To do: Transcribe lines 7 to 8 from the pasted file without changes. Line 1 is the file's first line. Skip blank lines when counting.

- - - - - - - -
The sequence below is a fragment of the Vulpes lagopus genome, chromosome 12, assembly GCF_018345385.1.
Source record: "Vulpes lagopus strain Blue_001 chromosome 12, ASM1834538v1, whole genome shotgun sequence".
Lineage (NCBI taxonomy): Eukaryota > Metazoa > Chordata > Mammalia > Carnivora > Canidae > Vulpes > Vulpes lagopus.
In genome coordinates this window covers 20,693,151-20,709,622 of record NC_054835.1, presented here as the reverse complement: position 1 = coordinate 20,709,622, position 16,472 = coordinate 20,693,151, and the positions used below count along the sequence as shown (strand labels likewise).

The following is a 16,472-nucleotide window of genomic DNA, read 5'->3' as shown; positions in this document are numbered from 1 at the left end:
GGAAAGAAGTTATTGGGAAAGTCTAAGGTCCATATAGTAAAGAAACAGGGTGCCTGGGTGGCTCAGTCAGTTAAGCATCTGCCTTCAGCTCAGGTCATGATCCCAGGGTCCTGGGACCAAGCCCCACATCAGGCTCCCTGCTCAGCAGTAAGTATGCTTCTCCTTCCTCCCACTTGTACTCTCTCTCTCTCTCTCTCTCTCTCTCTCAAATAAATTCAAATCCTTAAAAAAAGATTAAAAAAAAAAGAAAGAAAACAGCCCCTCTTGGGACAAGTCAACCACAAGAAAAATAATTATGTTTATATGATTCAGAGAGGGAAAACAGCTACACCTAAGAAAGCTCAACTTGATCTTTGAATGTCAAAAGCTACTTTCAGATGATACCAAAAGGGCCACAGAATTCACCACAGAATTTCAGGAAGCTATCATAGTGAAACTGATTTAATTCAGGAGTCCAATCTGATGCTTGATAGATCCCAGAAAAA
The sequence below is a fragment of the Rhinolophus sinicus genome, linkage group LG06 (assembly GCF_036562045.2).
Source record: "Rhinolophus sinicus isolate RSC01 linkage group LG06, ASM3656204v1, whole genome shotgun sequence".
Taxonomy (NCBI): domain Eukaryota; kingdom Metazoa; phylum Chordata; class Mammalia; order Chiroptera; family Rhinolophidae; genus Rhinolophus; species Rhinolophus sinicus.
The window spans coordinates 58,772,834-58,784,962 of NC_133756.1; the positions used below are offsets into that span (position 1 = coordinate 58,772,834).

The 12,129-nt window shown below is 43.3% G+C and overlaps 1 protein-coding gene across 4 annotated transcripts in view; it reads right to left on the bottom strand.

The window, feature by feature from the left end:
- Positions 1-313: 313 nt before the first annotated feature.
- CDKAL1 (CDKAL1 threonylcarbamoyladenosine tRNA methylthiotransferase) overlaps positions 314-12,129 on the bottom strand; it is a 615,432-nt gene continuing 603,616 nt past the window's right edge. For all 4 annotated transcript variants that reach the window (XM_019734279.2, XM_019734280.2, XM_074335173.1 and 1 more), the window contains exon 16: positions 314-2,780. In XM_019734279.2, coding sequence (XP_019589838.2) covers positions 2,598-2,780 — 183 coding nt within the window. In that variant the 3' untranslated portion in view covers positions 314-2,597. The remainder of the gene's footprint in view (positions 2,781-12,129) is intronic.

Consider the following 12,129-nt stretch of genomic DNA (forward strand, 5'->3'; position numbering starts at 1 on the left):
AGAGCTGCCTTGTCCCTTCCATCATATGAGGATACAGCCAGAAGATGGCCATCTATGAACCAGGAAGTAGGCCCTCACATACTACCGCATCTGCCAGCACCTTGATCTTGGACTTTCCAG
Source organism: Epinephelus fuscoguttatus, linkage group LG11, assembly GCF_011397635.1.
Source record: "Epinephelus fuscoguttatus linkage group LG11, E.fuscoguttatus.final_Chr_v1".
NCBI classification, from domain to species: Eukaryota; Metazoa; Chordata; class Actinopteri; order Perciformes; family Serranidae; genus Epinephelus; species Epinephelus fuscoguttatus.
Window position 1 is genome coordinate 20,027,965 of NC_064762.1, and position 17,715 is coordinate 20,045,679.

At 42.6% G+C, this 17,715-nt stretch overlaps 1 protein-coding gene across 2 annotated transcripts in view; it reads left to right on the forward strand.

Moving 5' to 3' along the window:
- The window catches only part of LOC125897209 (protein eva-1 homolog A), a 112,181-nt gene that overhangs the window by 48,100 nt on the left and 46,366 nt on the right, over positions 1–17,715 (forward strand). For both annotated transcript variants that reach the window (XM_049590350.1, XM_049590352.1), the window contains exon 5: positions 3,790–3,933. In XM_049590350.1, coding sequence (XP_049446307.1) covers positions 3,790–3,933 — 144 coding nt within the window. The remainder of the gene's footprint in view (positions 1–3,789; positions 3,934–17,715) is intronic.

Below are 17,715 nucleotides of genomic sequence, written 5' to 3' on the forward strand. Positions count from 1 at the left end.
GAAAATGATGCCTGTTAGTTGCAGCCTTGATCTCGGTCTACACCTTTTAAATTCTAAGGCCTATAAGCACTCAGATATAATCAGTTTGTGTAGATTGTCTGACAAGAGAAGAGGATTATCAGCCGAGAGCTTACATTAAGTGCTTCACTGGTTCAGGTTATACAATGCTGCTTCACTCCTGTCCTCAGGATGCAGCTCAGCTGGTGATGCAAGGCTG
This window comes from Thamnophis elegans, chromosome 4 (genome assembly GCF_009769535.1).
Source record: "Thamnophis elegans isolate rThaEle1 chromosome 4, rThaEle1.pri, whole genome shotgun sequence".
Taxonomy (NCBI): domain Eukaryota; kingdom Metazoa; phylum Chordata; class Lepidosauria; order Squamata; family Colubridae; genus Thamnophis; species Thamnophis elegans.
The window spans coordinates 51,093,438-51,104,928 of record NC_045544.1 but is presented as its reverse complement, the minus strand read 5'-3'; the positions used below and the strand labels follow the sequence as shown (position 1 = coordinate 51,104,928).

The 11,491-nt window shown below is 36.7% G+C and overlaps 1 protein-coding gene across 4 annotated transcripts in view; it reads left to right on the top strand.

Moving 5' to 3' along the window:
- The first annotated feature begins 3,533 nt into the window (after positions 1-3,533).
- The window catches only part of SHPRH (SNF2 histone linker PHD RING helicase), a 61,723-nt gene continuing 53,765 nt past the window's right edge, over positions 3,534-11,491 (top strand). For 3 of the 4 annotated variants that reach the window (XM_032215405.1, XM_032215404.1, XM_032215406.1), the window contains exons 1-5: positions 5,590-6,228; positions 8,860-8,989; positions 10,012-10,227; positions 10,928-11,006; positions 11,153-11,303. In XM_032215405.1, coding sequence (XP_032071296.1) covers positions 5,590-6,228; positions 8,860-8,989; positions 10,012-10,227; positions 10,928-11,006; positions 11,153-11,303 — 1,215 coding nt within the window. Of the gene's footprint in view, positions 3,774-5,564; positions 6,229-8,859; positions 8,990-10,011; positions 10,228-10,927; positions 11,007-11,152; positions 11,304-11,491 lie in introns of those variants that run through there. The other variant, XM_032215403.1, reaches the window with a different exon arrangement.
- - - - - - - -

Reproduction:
The sequence below is a fragment of the Rhinolophus sinicus genome, linkage group LG06 (assembly GCF_036562045.2).
Source record: "Rhinolophus sinicus isolate RSC01 linkage group LG06, ASM3656204v1, whole genome shotgun sequence".